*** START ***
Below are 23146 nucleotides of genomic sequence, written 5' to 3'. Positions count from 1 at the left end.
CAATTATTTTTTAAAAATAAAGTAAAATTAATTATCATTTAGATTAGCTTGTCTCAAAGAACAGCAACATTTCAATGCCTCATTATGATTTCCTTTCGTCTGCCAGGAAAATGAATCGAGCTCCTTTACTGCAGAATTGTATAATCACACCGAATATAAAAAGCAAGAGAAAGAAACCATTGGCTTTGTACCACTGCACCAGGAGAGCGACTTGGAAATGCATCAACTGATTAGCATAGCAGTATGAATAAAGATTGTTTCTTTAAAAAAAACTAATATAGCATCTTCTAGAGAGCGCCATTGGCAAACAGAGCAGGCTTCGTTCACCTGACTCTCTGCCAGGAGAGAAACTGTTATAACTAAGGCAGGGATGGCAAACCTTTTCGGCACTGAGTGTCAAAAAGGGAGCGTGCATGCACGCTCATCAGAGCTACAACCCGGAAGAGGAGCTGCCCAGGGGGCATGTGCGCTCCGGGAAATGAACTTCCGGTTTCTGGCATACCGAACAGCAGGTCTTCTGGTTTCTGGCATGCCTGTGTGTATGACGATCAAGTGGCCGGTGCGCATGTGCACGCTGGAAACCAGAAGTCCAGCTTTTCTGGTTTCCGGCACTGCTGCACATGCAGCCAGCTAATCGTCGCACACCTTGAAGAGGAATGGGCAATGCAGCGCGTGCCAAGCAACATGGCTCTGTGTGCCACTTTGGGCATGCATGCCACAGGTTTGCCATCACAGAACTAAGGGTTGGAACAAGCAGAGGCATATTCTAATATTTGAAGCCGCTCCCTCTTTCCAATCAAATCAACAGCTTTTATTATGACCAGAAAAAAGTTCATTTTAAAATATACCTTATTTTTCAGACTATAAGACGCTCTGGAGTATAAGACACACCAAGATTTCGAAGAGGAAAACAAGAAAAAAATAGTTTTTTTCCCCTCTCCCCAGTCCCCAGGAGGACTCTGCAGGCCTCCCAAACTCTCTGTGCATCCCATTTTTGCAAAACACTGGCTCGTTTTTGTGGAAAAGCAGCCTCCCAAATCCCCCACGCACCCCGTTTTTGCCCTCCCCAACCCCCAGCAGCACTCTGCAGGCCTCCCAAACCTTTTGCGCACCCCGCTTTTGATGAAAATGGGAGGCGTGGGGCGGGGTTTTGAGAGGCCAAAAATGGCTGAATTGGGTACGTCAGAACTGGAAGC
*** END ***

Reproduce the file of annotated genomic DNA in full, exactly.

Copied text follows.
Below are 23146 nucleotides of genomic sequence, written 5' to 3'. Positions count from 1 at the left end.
CAATTATTTTTTAAAAATAAAGTAAAATTAATTATCATTTAGATTAGCTTGTCTCAAAGAACAGCAACATTTCAATGCCTCATTATGATTTCCTTTCGTCTGCCAGGAAAATGAATCGAGCTCCTTTACTGCAGAATTGTATAATCACACCGAATATAAAAAGCAAGAGAAAGAAACCATTGGCTTTGTACCACTGCACCAGGAGAGCGACTTGGAAATGCATCAACTGATTAGCATAGCAGTATGAATAAAGATTGTTTCTTTAAAAAAAACTAATATAGCATCTTCTAGAGAGCGCCATTGGCAAACAGAGCAGGCTTCGTTCACCTGACTCTCTGCCAGGAGAGAAACTGTTATAACTAAGGCAGGGATGGCAAACCTTTTCGGCACTGAGTGTCAAAAAGGGAGCGTGCATGCACGCTCATCAGAGCTACAACCCGGAAGAGGAGCTGCCCAGGGGGCATGTGCGCTCCGGGAAATGAACTTCCGGTTTCTGGCATACCGAACAGCAGGTCTTCTGGTTTCTGGCATGCCTGTGTGTATGACGATCAAGTGGCCGGTGCGCATGTGCACGCTGGAAACCAGAAGTCCAGCTTTTCTGGTTTCCGGCACTGCTGCACATGCAGCCAGCTAATCGTCGCACACCTTGAAGAGGAATGGGCAATGCAGCGCGTGCCAAGCAACATGGCTCTGTGTGCCACTTTGGGCATGCATGCCACAGGTTTGCCATCACAGAACTAAGGGTTGGAACAAGCAGAGGCATATTCTAATATTTGAAGCCGCTCCCTCTTTCCAATCAAATCAACAGCTTTTATTATGACCAGAAAAAAGTTCATTTTAAAATATACCTTATTTTTCAGACTATAAGACGCTCTGGAGTATAAGACACACCAAGATTTCGAAGAGGAAAACAAGAAAAAAATAGTTTTTTTCCCCTCTCCCCAGTCCCCAGGAGGACTCTGCAGGCCTCCCAAACTCTCTGTGCATCCCATTTTTGCAAAACACTGGCTCGTTTTTGTGGAAAAGCAGCCTCCCAAATCCCCCACGCACCCCGTTTTTGCCCTCCCCAACCCCCAGCAGCACTCTGCAGGCCTCCCAAACCTTTTGCGCACCCCGCTTTTGATGAAAATGGGAGGCGTGGGGCGGGGTTTTGAGAGGCCAAAAATGGCTGAATTGGGTACGTCAGAACTGGAAGC